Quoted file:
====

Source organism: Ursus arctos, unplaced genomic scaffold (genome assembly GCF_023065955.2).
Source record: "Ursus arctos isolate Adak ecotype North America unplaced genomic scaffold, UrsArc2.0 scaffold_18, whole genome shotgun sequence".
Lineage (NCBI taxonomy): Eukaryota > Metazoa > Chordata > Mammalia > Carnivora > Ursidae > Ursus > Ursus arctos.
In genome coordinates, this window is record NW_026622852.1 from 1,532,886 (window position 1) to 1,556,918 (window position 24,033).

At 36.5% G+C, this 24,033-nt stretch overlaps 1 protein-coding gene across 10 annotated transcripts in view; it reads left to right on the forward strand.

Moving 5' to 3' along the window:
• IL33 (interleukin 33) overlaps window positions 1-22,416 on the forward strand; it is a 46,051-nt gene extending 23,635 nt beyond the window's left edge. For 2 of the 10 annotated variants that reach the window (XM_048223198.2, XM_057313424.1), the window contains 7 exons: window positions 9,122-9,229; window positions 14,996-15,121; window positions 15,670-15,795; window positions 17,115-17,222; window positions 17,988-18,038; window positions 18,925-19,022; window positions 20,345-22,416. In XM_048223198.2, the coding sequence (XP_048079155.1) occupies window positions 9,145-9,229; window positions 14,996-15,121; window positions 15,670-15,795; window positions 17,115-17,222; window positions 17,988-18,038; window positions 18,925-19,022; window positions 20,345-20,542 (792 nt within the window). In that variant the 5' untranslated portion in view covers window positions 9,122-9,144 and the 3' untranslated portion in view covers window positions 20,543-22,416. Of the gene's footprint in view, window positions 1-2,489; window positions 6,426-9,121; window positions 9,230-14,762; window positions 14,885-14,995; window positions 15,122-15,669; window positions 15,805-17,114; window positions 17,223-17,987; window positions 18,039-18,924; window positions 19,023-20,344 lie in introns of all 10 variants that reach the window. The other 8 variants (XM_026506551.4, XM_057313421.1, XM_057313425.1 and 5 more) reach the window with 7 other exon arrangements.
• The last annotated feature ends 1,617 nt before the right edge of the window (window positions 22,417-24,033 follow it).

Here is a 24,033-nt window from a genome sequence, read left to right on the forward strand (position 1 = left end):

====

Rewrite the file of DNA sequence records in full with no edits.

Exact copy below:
Source organism: Ursus arctos, unplaced genomic scaffold (genome assembly GCF_023065955.2).
Source record: "Ursus arctos isolate Adak ecotype North America unplaced genomic scaffold, UrsArc2.0 scaffold_18, whole genome shotgun sequence".
Lineage (NCBI taxonomy): Eukaryota > Metazoa > Chordata > Mammalia > Carnivora > Ursidae > Ursus > Ursus arctos.
In genome coordinates, this window is record NW_026622852.1 from 1,532,886 (window position 1) to 1,556,918 (window position 24,033).

At 36.5% G+C, this 24,033-nt stretch overlaps 1 protein-coding gene across 10 annotated transcripts in view; it reads left to right on the forward strand.

Moving 5' to 3' along the window:
• IL33 (interleukin 33) overlaps window positions 1-22,416 on the forward strand; it is a 46,051-nt gene extending 23,635 nt beyond the window's left edge. For 2 of the 10 annotated variants that reach the window (XM_048223198.2, XM_057313424.1), the window contains 7 exons: window positions 9,122-9,229; window positions 14,996-15,121; window positions 15,670-15,795; window positions 17,115-17,222; window positions 17,988-18,038; window positions 18,925-19,022; window positions 20,345-22,416. In XM_048223198.2, the coding sequence (XP_048079155.1) occupies window positions 9,145-9,229; window positions 14,996-15,121; window positions 15,670-15,795; window positions 17,115-17,222; window positions 17,988-18,038; window positions 18,925-19,022; window positions 20,345-20,542 (792 nt within the window). In that variant the 5' untranslated portion in view covers window positions 9,122-9,144 and the 3' untranslated portion in view covers window positions 20,543-22,416. Of the gene's footprint in view, window positions 1-2,489; window positions 6,426-9,121; window positions 9,230-14,762; window positions 14,885-14,995; window positions 15,122-15,669; window positions 15,805-17,114; window positions 17,223-17,987; window positions 18,039-18,924; window positions 19,023-20,344 lie in introns of all 10 variants that reach the window. The other 8 variants (XM_026506551.4, XM_057313421.1, XM_057313425.1 and 5 more) reach the window with 7 other exon arrangements.
• The last annotated feature ends 1,617 nt before the right edge of the window (window positions 22,417-24,033 follow it).

Here is a 24,033-nt window from a genome sequence, read left to right on the forward strand (position 1 = left end):